- The Washington Times - Sunday, May 21, 2006

The following are excerpts of a sermon given yesterday by the Rev. Daniel F. Hanley at St. Mary Catholic Church in Alexandria.

Jesus speaks plainly in today’s Gospel. He no longer veils with parables, but reveals the “pearl of great price.” He opens before us the reality that allows us to say, “Our Father.” He says: “As the Father loves me, so I love you.” We can easily pass over this line as straightforward, but it is an amazingly rich statement that reveals the heart of the Gospel.

Jesus says that we are given the very same love that is within the Trinity. We can never fully grasp such a huge thing as the love that dwells within God. We know, however, what this love looks like here on Earth. It is manifested in the Passion, death and Resurrection of Jesus, the total giving of oneself for the sake of the other, even in the face of all hardship and pain.

We also know that St. John the evangelist, in his first letter, repeatedly tells us that “God is love.” If love is what God is, then when Jesus gives us this love, He gives us access to the life of God. When we freely accept this great gift, we allow God to unite with us and adopt us.

God does not just assign the name “son” or “daughter” to us, but unites with us and raises our dignity. He comes and takes up His dwelling in us. He lives in us in an active relationship that transforms every part of us with His life. He moves in us and transfigures our being as a light does crystal, illuminating us with the brilliance of His grace. It is this reality that explains the phenomenon of a life like Mother Teresa of Calcutta, her incredible love and sacrifice.

If we are honest with ourselves, we know that this transformation has not fully taken hold of us. We are weak and resistant. The most cursory examination of our day tells us that we often fail to allow God to accomplish all that He can in us, and we often act against His will. We realize that the work of God’s life in us is an ongoing process, in which He heals our faults and raises our mind to Him. We often need help and guidance to persevere.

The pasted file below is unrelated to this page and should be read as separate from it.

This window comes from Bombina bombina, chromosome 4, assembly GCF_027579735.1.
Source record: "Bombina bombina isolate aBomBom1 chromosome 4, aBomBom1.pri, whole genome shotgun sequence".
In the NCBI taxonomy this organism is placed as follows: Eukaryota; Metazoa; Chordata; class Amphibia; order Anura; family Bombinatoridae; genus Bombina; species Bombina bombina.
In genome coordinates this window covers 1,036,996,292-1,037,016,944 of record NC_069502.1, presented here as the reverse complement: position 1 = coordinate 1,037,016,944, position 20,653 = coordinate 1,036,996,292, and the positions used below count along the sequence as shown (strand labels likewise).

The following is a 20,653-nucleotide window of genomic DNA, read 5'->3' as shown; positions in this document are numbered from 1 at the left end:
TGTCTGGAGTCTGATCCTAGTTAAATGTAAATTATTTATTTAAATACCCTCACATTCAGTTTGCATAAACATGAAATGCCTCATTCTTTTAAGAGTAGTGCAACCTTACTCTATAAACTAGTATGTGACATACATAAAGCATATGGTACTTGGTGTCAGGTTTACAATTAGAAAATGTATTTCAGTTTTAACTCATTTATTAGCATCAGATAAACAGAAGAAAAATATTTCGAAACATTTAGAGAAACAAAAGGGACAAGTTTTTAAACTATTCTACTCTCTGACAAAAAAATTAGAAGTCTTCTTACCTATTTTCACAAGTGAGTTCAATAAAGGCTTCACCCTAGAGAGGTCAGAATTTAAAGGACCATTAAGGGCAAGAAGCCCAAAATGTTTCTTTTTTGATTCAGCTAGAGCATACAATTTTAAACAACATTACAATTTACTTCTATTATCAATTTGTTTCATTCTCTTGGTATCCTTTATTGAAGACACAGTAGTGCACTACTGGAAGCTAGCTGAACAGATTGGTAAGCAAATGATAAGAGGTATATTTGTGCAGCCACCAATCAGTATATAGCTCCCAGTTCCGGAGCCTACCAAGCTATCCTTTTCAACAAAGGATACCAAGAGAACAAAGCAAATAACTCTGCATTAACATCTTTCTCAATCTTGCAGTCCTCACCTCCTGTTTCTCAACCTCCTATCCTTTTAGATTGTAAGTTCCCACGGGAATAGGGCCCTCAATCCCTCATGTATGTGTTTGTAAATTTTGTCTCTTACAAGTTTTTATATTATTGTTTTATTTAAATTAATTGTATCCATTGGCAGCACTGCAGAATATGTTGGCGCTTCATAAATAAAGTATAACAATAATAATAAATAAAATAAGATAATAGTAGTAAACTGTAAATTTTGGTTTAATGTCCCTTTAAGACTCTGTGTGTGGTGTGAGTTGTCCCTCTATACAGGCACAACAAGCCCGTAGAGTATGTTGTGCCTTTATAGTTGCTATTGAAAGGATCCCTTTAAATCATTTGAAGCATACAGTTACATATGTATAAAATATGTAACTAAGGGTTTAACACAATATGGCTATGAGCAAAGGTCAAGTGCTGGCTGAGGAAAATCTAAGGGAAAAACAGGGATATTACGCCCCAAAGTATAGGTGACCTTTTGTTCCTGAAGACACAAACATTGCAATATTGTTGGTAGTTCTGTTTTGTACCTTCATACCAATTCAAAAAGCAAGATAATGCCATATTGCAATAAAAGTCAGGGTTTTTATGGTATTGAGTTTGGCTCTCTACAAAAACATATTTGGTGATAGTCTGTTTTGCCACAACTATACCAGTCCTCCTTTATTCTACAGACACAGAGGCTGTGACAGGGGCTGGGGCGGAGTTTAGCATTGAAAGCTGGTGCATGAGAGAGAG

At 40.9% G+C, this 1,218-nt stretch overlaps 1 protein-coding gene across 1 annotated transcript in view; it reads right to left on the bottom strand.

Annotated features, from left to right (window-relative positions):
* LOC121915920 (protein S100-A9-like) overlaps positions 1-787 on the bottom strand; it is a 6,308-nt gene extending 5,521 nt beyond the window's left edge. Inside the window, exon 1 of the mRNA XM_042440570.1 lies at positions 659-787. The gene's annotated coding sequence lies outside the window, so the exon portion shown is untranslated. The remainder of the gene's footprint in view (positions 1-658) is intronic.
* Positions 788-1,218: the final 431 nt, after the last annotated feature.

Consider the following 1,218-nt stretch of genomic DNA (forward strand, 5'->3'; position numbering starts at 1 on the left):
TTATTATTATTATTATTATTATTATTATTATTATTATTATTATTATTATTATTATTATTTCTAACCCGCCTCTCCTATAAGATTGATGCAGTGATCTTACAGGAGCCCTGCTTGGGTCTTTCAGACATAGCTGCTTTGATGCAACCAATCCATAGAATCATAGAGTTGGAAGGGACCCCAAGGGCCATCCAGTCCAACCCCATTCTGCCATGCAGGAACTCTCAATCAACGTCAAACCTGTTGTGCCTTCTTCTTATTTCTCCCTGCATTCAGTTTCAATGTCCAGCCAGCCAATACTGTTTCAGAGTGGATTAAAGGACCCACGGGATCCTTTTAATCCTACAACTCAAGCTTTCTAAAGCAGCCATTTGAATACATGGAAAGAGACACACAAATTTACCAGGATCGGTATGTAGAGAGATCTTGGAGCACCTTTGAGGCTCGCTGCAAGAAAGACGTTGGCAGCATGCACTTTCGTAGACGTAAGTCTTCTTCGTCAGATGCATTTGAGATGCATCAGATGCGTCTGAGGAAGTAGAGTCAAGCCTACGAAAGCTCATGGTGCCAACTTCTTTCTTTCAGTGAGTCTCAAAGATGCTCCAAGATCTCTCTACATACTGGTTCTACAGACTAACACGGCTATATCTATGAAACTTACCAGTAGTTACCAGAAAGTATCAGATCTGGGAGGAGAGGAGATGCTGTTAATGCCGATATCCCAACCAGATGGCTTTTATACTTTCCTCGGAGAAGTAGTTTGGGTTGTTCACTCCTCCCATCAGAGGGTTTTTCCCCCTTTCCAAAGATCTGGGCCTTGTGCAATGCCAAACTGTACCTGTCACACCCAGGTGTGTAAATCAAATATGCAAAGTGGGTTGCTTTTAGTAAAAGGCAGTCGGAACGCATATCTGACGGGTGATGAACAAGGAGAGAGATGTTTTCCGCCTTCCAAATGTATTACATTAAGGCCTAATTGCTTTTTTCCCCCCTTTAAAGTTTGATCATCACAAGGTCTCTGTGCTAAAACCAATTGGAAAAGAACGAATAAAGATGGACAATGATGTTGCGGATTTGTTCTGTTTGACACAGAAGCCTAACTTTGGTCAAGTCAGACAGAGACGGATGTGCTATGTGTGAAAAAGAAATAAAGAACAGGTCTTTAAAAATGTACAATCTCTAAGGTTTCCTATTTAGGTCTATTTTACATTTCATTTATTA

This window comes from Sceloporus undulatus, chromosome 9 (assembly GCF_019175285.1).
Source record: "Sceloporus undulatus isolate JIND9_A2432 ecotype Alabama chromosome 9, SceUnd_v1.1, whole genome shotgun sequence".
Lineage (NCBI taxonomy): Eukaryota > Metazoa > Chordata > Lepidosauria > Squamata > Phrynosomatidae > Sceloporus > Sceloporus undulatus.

God knows this and sends us many helps. Often, it is in the form of fellow Christians who pray for us and teach us. God could accomplish His will in any way He chooses, but He desires to entrust us to each other to grow in His love. If God uses us here on Earth to nurture His life in man’s heart, how much more will a holy soul united with Him in heaven be able to join in His work? They are still people able to love and act, and are closer to God than any of us still in the world. We have always firmly believed that people in heaven pray for us and aid us on our journey, and there is no saint more suited to join in God’s plan of redemption than the blessed Virgin Mary.

God chose to make her indispensable in His work of salvation. Again, God did not have to do it this way. He is God. He can do anything any way He wants, but He chose to make His work dependent on her, a lowly creature. Through Mary, God the Son became our Brother that we might become children of the Father and heirs of His love and life. If God can rely on her to bring us the new life of His love, we can certainly trust in her prayers and guidance to nurture that life within us.

Mary is particularly suited to help us in our effort to live as followers of Christ and true children of the Father. She walked the same path in her own life that we are called to travel. She was the first and perfect disciple of Jesus, always united to Him. The first moment we meet her in the Bible, she says to the Lord , “Let it be done unto me according to Your word.”

John Paul II reflected that this joyful reply of abandonment to God’s will when the angel asked her to be the mother of God was repeated throughout her life. She continued to say “let it be done unto me according to Your word” as she saw her Son hunted by Herod and fled to Egypt with Him, and when she heard the predictions of His death by Simeon in the temple. Throughout her Son’s Passion — as she saw Him rejected and brutalized by men and her heart broke within her as she stood at the foot of the cross — she kept trust in God. She knew the Passion, with all its horror, was God’s will, and though she did not fully understand it, she repeated her prayer of trust to “let it be done unto me.” She has done perfectly what we strive to do, and it makes sense that God would give us such a teacher.

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